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While I was definitely a Rose x Dimitri shipper, as far as characters go, Adrian is one of my favourites. He’s another one of those seemingly arrogant, sarcastic, bad boys who aren’t really bad boys and use humour to hide their emotional baggage. It’s my type, okay? I love his fabulous one-liners, flirty nature, good heart, and the depth/conflict that comes with him being one of a select few spirit magic users.


J is for Jude Duarte (The Folk of the Air Series)

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Jude is a character that I took a while to warm up to but after re-reading The Cruel Prince and getting stuck into The Wicked King, the fangirling began – pretty much just stab ’em all, girl. I love that she uses both her mental and physical strength to get what she wants. She’s smart, cunning, and will happily cut people down if they get in her way. There’s something fun and freeing about a character who’s morally ambiguous.


K is for Kaz Brekker (Six of Crows Duology)

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As if I could forget old, dirtyhands Brekker. You can’t go past a good anti-hero and Kaz is certainly that. I adore Kaz’s fast working brain – constantly one step ahead, working through the different scenarios. The other fantastic thing about him is that you never know exactly what he’s going to do in a given situation – will he be a decent human being or just hightail it out of there with the money? I’m also a sucker for a tragic backstory.

…and for Kady Grant (The Illuminae Files)

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The second hacker character on the list with colourful hair, Kady is one of the highlights in a wholly amazing book. She’s stubborn, independent, great under pressure and comes up with some enjoyable zingers (my weakness when it comes to favourite characters). Despite danger and fear, Kady doesn’t let anything stop her from doing whatever she can to protect the people she cares about. Bonus: she’s also the reason we got to enjoy more of AIDAN’S antics beyond book one so points for that, too.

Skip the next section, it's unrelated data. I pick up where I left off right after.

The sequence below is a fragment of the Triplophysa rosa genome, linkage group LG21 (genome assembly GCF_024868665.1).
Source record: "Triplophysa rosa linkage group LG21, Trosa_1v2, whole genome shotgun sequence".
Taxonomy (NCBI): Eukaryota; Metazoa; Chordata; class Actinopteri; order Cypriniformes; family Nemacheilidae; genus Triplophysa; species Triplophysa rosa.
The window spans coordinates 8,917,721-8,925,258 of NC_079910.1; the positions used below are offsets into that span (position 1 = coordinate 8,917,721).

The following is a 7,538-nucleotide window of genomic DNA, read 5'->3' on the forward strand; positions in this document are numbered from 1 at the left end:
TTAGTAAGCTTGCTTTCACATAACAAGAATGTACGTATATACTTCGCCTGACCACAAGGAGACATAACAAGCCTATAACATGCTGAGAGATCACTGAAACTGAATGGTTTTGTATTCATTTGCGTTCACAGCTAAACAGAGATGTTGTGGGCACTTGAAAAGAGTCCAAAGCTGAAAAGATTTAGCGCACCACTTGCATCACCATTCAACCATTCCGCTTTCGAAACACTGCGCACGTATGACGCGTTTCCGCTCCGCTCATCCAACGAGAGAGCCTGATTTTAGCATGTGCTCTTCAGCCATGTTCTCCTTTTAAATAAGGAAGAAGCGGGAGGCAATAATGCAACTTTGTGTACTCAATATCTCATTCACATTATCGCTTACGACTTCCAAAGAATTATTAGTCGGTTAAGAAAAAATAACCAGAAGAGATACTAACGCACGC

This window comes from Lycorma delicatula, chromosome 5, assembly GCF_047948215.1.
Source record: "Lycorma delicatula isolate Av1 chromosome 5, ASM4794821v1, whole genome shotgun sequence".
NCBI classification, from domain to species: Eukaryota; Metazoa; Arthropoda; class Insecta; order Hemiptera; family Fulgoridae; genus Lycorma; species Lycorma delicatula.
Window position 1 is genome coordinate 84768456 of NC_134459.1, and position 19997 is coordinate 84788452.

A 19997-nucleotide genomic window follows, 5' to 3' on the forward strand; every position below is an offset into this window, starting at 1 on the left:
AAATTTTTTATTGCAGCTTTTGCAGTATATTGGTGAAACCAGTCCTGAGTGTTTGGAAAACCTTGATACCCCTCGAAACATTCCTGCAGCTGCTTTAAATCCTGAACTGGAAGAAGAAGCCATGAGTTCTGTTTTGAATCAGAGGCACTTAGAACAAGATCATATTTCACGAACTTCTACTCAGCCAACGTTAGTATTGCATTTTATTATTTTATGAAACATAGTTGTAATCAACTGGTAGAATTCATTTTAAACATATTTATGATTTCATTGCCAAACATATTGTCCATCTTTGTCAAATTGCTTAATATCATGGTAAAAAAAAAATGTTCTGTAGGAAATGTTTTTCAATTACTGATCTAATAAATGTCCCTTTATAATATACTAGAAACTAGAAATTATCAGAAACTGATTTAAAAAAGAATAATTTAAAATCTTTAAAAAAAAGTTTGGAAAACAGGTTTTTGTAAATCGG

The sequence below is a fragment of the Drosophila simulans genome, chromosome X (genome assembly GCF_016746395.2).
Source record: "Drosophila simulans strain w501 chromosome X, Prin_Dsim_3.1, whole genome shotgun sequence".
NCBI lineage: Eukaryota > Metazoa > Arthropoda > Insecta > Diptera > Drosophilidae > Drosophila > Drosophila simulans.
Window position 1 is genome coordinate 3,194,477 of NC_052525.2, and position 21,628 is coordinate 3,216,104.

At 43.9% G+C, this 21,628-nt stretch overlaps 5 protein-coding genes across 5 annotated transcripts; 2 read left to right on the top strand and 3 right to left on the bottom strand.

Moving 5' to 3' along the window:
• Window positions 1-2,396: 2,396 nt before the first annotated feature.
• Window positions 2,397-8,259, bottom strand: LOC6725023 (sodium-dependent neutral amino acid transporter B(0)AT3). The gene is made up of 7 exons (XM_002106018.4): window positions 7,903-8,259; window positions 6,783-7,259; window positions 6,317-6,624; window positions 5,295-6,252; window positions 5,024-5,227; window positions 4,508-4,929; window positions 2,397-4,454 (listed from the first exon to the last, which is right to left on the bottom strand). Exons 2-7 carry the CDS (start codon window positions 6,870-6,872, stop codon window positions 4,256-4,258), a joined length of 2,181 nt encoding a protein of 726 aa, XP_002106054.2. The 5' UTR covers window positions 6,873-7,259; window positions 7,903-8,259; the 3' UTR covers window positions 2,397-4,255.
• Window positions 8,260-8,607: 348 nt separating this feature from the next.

L is for Lazlo Strange (Strange the Dreamer Duology)

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Lazlo – my sweet, innocent and curious librarian. He must be protected at all costs. The thing that I like most about Lazlo is the beautiful, almost childlike way he sees the world. To him, everything is full of possibility & magic, and although evidence may be to the contrary, he always tries to see the good in people. The world would be so much better if more people were like him.

…and also for Lila Bard (A Darker Shade of Magic Series)

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Thief, pirate, magician – Lila pretty much covers all the most interesting types of characters you find in a fantasy novel in one. She’s daring, proud, a bit devious, and highly adventurous, making her an exciting character to follow around. I mean, upon acquiring an object of immense power, the first thing she did was create a clone of another character purely to make it do a striptease. If that isn’t list worthy material, I don’t know what is.


M is for Mia Corvere (The Nevernight Chronicle)

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Mia, my badass, shadow assassin bitch. How I love her and her amazing one liners. Mia comes off as cold, highly venomous and consumed by her quest for revenge. She’s calculating, manipulative when need be, and will brutally murder you without a second thought if you deserve it. Under the surface though, she has a hidden vulnerability, sense of honour and degree of goodness. I may also love her because her magical abilities are freakin’ awesome & she uses sword blades like a boss.


N is for Nikolai Lantsov (The Grisha Trilogy & King of Scars)

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Isn’t Nikolai pretty much everyone’s favourite character? He was kind of legendary before I even read The Grisha trilogy. Then I read it and got what all the fuss was about. Cocky, flirty, unwilling to be deterred by bad odds, and just overall a fun character, Nikolai brightens up almost every scene he’s in. I love his rapport with Alina and Zoya, and the different layers Leigh Bardugo reveals of him as you progress through to King of Scars.

…and also for Nesta Archeron (A Court of Thorns and Roses Series)

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I admit, it took me a good while to warm up to Nesta but I am now 100% on the love Nesta train and cannot wait for her starring role in the next ACOTAR book. She comes off as this stuck up, selfish, rude and bitchy person but once you actually understand her, you realise just how emotionally complex, hurt and traumatised she is. I am so excited about how much potential for growth and healing she has, and her back and forth with Cassian brings joy to my life.


Fourteen letters down, twelve more to go (including a few very tricky ones!). Would any of these characters feature on your alphabetised favourites list? Who else would you most want to include?

Okay, I need to go take a nap now. Lists are hard….

Last Year I Was Reading… | 17.09.20